Though both Queen Elizabeth and Prince Philip have left us, we still have stunning paintings to remember them by. Wearing distinguished clothing and with a smile flickering at the corners of his mouth, Prince Philip looks suitably splendid in his final portrait. The backdrop’s something to behold, too — a magnificent corridor of Windsor Castle, adorned with regal portraits and stretching as far as the eye can see. But there are also some fascinating hidden details contained in the image, as the artist has revealed.
You could be forgiven for thinking that the colossal canvas — measuring a whopping 63 x 90 inches — is a photograph, so exquisite is its detail. It perfectly captures the ornate ceiling of Windsor’s Grand Corridor, where the Queen and Philip lived until his sad passing in April 2021. And recently, talented artist Ralph Heimans has shed light on the symbolism concealed within his painting.
The majestic artwork — or “state portrait” as royal paintings are officially known — is a fitting tribute to the beloved duke and consort to the Queen. Known in life for his wry humor and sense of fun, Philip has an almost visible twinkle in his eye in Heimans’ portrait. Despite his formal attire, though, he looks almost casual, too, in a sideways stance with his hands loosely clasped behind his back.
As the artist’s revealed, though, the composition of the painting was cleverly crafted to have special meaning for the duke and his family. In fact, it’s a signature style of London-based artist Heimans, who’s built a relationship with the royals over the years. In that time, he’s created impressive works of the Queen and Prince Charles, too. And they all contain hidden meanings.
The Coronation Theatre: Her Majesty Queen Elizabeth II, created for the monarch’s Diamond Jubilee in 2012, is another jaw-dropping example of Heimans’ artistry. In it, the monarch is pictured in the exact spot where she’d ascended to the throne six decades earlier. It’s also where all English kings and queens over the past nine centuries have been crowned. Wow!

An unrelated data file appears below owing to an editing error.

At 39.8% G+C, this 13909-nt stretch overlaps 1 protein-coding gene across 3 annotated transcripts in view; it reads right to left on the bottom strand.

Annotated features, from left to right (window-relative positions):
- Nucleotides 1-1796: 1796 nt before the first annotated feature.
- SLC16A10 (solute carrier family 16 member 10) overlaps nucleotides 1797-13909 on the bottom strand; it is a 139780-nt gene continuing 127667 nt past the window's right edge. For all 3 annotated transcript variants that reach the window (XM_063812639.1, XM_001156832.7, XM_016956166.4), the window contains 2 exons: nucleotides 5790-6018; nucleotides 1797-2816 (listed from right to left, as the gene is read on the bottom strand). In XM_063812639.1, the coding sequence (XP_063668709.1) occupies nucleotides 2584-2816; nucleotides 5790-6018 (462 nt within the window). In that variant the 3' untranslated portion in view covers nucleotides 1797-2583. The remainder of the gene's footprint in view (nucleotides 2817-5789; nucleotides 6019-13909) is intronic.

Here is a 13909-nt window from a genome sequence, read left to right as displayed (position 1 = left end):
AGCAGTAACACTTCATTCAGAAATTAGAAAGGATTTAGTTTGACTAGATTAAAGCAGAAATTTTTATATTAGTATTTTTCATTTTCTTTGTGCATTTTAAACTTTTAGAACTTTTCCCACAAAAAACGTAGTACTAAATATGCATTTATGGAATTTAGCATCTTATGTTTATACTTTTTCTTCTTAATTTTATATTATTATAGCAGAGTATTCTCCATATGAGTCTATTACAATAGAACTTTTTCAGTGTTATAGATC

Recapturing the Coronation
Rather like her husband’s unusual pose in his portrait, Elizabeth stands sideways in the painting and at the center of the spectacular pavement. The stunning swirls that form the latter’s design led to Shakespeare dubbing it “the floor of heaven.” The Queen’s resplendent in her ruby-red coronation robe and diamond accessories, once worn by another great female monarch — Victoria.
Painting Prince Charles
Of course, a lineup of modern state paintings wouldn’t be complete without Charles. And Heimans was indeed commissioned with the task in 2018, to mark the Prince of Wales turning 70. It’s another fine piece and, much like his father’s portrait, Charles’ depicts him in a significant setting. He’s pictured in Dumfries House, one of the Prince’s Trust Charity’s estates.
More hidden meaning
The Duke of Cornwall’s known for his commitment to environmental issues and protecting Britain’s culture. Dumfries House is seen as a symbol of this, being an architectural heritage site that Charles strove to restore and involve the local community in. In the portrait, the prince is also standing next to a window through which an oak tree can be seen — symbolizing his love of nature.
Glimpse into the past
State portraits have of course been crucial in giving us a glimpse into what some of history’s most notorious monarchs looked like. One of the earliest examples of these is a copy — the original perished in a fire — of the Whitehall Mural. This fascinating artwork by Hans Holbein the Younger — great name! — portrays the ruthless King Henry VIII.
Henry and wife number three
The portrait also features Henry VIII’s third wife, Jane Seymour. The king’s consort followed the unfortunate Anne Boleyn and was the only one of Henry’s six wives to be honored with a state funeral after she tragically died following childbirth.
“Mad” King George III
Historically, state paintings were usually created to celebrate the accession of a new king or queen. Symbols of power and leadership have traditionally featured, too. An 18th-century depiction of “mad” King George III, for example, shows him in his coronation clothes. Preceding George’s sad descent into madness, his crown and a mighty column in the background represent the regal strength and power that he then had.
Victorious Charles II
British history buffs will know that when the Oliver Cromwell-created republic collapsed in 1660, the monarchy was reinstated and Charles II claimed the throne once more. After years of political turmoil, the monarch’s return was a welcome one. His state portrait was painted some years after his 1661 coronation, and it shows him in his royal regalia on the throne, looking the picture of self-assurance.
Imposing Elizabeth I
Now, we’re all familiar with what Elizabeth I supposedly looked like. That alabaster-painted face, red bouffant hair framed by a huge ruff atop an elaborate gown. The 16th-century British monarch cut an imposing figure, that’s for sure. And it’s thanks in part to portraits and prints such as this one — produced in 1603, not long before the queen died — by Crispijn de Passe, that we’ve learned to be familiar with her appearance.
HM Queen Elizabeth II
To mark the year of Queen Elizabeth II’s coronation in 1953, Scottish artist Sir Herbert James Gunn was asked to create a state portrait. The artwork was completed in 1954 and shows her looking particularly regal in Buckingham Palace’s Throne Room.